However, the social control function of religious beliefs is usually not so transparent. It can refer to the efforts of a dominant class or group (1) to legitimate itself in its own eyes and/or (2) to suppress—without resorting to threats and physical coercion—rebellious behavior by the subordinate class or group. In the classic Marxian formulation, (2) is accomplished because religion is "the opium of the people." On the other hand, social control can have a contrary meaning: the use of religious beliefs by the weak to constrain or modify the behavior of power holders. Thus religious belief is potentially one of the "weapons of the weak" employed to obtain concessions or favors from those with privilege and power. It is also conceivable that religious beliefs constitute an arena in which social control is attempted in both directions. The weak attempt to constrain the behavior of the strong by appealing to religious precepts, while the strong legitimate their privileged positions in public display of their conformity with these precepts. Each party has an interest in ascribing to and supporting the beliefs, but for different reasons. The situation resembles a positive-sum game (Reeves 1995).

Religious Beliefs as Cultural Models

…mile Durkheim was an early proponent of the idea that religious beliefs are cultural models. This point was explicated in a seminal article written by Talcott Parsons (1978) in which Durkheim's classic, The Elementary Forms of the Religious Life , was reassessed. According to Parsons, Durkheim was well in advance of his contemporaries when he grasped that religious beliefs embody a cultural code for social action. Operating in a manner that is analogous to the genetic code in the organic sphere and to syntax in language, the cultural code made up of religious beliefs allows variation to occur within a predetermined structure of action. Stated differently, the possibility of variation is built into the expression of the code in concrete situations, just as a language speaker is partially constrained by grammar in forming statements but is free nevertheless to express an endless variety of ideas.

Parsons's student, the anthropologist Clifford Geertz (1973), wrote the manifesto for this perspective. Geertz made an enormous impact on the social sciences when he argued that, unlike other animal species, Homo sapiens is not constitutionally whole without extragenetic, cultural models to channel perceptions, behavior, beliefs, and evaluations. The peculiar, incomplete nature of human biology necessitates the existence of a complex system of meanings represented in symbols to give human life direction and purpose. Because of their transcendence, religious beliefs objectified as symbols are often the most comprehensive and profound cultural models. At present, this perspective probably remains the dominant approach to religious beliefs in the social sciences (see Greeley 1995).

The historian Bernard Lewis's brief book, The Political Language of Islam (1988), provides an excellent example of what is possible with a cultural model perspective. Referring to Arabic, Persian, and Turkish sources, Lewis shows how political theory and practice in the Muslim countries were informed by Islamic beliefs and encapsulated in Islamic terminology. In the United States, the "civil religion" thesis also has been strongly influenced by the cultural model concept. India has long been a favorite subject for scholars interested in how religious beliefs model extreme social inequality in the caste system (Dumont 1980, Milner 1994).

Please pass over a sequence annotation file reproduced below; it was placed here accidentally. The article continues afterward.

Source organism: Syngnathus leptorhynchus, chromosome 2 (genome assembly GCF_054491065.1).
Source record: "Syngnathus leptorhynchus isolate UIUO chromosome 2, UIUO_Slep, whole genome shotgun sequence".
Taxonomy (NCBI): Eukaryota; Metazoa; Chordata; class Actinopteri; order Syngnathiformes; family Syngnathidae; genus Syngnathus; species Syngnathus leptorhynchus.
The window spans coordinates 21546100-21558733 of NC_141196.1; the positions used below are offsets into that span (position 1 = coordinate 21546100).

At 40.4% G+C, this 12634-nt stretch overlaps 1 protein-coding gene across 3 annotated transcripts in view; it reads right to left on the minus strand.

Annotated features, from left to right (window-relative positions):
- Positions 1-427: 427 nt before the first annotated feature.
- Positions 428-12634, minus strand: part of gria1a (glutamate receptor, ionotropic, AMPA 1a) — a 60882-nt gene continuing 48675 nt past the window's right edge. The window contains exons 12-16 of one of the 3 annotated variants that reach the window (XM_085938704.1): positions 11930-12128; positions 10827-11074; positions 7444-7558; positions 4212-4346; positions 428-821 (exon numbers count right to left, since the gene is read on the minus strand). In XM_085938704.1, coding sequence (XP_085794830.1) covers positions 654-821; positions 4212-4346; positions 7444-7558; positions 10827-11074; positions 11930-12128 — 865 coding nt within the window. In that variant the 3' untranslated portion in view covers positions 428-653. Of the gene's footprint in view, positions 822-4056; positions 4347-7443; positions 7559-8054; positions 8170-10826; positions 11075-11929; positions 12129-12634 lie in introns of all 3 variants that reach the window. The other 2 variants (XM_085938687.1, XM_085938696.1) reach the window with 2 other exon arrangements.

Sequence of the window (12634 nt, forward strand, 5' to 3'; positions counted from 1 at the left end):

Edward B. Reeves


R. N. Bellah, "Civil Religion in America," Daedalus 96 (1967):1-21

P. L. Berger, The Sacred Canopy (Garden City, N.Y.: Doubleday, 1967)

L. Dumont, Homo Hierarchicus (Chicago: University of Chicago Press, 1980)

…. Durkheim, The Elementary Forms of the Religious Life (New York: Free Press, 1965 [1912])

S. Freud, The Future of an Illusion (New York: Norton, 1961 [1927])

C. Geertz, The Interpretation of Cultures (New York: Basic Books, 1973)

J. Goody, "Religion and Ritual," British Journal of Sociology 12(1961):142-164

A. M. Greeley, Religion as Poetry (New Brunswick, N.J.: Transaction, 1995)

B. Lewis, The Political Language of Islam (Chicago: University of Chicago Press, 1988)

T. Luckmann, The Invisible Religion (New York: Macmillan, 1967)

T. Luckmann, "The New and the Old in Religion," in Social Theory for a Changing Society , ed. P. Bourdieu and J. S. Coleman (Boulder, Colo.: Westview, 1991): 167-182

K. Marx and F. Engels, The German Ideology (London: Lawrence & Wishart, 1970 [c. 1845])

M. Milner, Jr., Status and Sacredness (New York: Oxford University Press, 1994)

T. Parsons, "Religious Perspectives in Sociology and Social Psychology," in W. A. Lessa and E. Z. Vogt, Reader in Comparative Religion , 3rd ed. (New York: Harper, 1972): 88-93

T. Parsons, "Durkheim on Religion Revisited," in Action Theory and the Human Condition (New York: Free Press, 1978): 213-232

E. B. Reeves, "Power, Resistance, and the Cult of Muslim Saints in a Northern Egyptian Town," American Ethnologist 22(1995):306-323

K. Thompson, Beliefs and Ideology (London: Tavistock, 1986)

E. B. Tylor, Primitive Culture , 2nd ed. (London: Murray, 1873).